Diary: Inspector shuts down Winter Wonderland

It would appear that not even Santa and his elves are immune to planning laws. A Winter Wonderland attraction at an Essex nursery (pictured) is set to close after a planning inspector upheld an enforcement notice against it.

The Winter Wonderland attraction (pic: Tendring District Council)
The Winter Wonderland attraction (pic: Tendring District Council)

A mixed-use garden centre, including the temporary Christmas-themed attraction, had been operating unlawfully from St John’s Nursery outside Clacton-on-Sea, Tendring District Council officers found. According to inspector Diane Fleming’s report, the Winter Wonderland event features an electric train running to a Santa’s Grotto, animatronic Christmas displays, fairground rides and even a 100m-long Charles Dickens-themed shopping street. But Fleming said she found the site’s mixed use "results in unacceptable harm to the living conditions of local residents and businesses due to traffic congestion". However, she avoided dismissing the appeal with the phrase "bah, humbug".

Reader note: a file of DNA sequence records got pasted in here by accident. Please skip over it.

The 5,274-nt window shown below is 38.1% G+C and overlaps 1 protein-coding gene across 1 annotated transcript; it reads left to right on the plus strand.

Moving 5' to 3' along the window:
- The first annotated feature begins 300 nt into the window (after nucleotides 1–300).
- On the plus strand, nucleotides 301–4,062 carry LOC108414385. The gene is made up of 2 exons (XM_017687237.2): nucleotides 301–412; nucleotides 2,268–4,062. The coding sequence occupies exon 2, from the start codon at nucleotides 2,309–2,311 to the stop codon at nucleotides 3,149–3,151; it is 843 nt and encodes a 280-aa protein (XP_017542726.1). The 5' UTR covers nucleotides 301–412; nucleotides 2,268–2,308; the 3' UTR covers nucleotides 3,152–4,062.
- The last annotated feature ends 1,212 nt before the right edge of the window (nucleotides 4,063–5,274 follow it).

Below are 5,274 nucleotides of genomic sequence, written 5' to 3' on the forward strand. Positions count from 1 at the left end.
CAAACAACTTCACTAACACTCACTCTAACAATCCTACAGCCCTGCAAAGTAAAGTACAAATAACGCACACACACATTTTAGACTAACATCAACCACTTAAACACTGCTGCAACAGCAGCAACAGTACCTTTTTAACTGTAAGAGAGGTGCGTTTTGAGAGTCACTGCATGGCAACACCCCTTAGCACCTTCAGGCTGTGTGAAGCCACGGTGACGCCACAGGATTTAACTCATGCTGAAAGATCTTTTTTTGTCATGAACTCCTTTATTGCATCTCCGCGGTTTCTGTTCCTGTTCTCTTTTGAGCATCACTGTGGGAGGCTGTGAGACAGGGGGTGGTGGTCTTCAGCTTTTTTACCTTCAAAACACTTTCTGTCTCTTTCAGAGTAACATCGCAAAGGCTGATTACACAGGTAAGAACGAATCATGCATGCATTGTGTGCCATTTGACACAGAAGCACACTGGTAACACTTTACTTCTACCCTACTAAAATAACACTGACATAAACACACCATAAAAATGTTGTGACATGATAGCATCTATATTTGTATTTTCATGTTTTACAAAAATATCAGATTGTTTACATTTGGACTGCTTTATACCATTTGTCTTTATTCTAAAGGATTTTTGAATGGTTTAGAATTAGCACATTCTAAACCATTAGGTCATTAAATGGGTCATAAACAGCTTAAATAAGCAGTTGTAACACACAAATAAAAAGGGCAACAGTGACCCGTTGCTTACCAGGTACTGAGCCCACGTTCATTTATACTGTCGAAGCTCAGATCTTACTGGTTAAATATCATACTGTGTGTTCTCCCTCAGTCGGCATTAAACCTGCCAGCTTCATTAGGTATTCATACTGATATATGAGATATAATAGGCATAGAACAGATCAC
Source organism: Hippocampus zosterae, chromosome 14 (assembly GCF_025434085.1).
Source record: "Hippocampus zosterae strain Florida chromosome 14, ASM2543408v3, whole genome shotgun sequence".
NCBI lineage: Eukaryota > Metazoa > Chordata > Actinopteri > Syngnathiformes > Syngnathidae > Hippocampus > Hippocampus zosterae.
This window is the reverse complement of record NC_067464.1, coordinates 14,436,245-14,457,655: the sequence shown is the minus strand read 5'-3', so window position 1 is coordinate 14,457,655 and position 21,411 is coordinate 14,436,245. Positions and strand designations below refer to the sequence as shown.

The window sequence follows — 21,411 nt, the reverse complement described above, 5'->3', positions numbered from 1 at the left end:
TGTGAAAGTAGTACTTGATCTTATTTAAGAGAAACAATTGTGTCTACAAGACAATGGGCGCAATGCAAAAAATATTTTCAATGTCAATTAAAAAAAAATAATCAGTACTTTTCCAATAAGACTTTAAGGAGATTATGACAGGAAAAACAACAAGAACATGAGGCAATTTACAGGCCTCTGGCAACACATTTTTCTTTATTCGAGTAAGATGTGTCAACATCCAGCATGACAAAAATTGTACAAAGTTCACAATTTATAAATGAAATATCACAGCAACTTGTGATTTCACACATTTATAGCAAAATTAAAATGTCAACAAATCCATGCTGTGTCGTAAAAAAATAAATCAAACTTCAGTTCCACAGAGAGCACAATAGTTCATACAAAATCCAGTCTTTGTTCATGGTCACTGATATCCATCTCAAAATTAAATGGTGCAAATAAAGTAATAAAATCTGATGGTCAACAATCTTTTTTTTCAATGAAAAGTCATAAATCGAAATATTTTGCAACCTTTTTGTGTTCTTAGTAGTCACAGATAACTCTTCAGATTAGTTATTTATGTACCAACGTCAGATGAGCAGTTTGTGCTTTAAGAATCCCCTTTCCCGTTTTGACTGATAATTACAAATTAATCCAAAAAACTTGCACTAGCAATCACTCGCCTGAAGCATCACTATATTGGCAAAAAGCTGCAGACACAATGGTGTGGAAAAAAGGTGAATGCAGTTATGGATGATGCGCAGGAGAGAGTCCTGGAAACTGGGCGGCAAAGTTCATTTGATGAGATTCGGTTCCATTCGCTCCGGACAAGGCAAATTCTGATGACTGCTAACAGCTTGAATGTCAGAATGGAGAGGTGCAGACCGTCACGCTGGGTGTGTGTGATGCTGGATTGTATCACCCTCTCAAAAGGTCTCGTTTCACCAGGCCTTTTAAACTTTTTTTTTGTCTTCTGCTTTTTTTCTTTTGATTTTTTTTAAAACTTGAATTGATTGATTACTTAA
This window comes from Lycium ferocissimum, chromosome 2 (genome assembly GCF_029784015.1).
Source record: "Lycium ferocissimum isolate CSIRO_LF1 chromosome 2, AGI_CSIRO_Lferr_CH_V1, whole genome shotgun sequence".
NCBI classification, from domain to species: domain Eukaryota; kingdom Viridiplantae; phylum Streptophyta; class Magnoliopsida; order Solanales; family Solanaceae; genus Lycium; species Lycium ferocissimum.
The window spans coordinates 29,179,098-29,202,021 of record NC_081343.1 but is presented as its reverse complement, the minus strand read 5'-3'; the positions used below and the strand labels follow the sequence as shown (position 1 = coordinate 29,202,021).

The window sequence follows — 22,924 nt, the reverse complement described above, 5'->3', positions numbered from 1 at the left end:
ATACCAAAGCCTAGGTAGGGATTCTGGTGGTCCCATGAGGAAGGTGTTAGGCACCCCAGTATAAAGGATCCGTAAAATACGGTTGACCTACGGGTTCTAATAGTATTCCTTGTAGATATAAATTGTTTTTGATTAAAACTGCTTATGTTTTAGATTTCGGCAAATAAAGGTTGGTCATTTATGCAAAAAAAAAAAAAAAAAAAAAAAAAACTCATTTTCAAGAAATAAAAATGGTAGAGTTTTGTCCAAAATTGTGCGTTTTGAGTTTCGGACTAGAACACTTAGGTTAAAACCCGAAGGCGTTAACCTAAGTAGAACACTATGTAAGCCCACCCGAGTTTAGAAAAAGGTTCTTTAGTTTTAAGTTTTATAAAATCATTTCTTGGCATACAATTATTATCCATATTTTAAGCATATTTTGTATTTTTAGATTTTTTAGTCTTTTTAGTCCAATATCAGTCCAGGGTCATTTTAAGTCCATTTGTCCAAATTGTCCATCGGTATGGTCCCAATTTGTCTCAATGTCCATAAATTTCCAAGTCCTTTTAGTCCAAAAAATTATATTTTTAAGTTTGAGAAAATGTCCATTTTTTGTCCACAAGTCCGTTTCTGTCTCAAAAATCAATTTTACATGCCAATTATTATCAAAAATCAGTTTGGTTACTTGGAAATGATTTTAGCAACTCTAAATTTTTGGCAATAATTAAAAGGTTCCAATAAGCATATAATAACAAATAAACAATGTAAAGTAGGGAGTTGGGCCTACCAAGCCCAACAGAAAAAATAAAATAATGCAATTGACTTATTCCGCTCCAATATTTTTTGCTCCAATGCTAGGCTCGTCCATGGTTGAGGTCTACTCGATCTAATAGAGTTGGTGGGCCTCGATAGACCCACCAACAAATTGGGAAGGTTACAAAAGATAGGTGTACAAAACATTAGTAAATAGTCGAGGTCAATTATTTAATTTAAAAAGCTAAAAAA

With the housing crisis, high street decline and global climate change, most planners probably think they have more than enough to occupy them here on Planet Earth. However, a lecturer in urban planning at Birmingham University is wondering how planners feel "towards human encounters with outer space". In an online survey, Dr David Adams asks planners to identify the "challenges and opportunities associated with human engagements with outer space", including space tourism and asteroid mining. One small step for man, one giant leap for town planners...

News of another academic, this time at Oxford University. Professor Danny Dorling, a fellow at St Peter’s College, argues that geography degrees – the favoured options of many town planners, including the late Sir Peter Hall – have "become a soft option for those who come from upper middle class families", especially those who "are not actually that good at maths, or writing, or reading, or science, or imagination". In a paper published on the ScienceDirect website, the professor added that many geography graduates embark on professions that "make the world an even worse place". No doubt those who go on to become town planners would strongly disagree!

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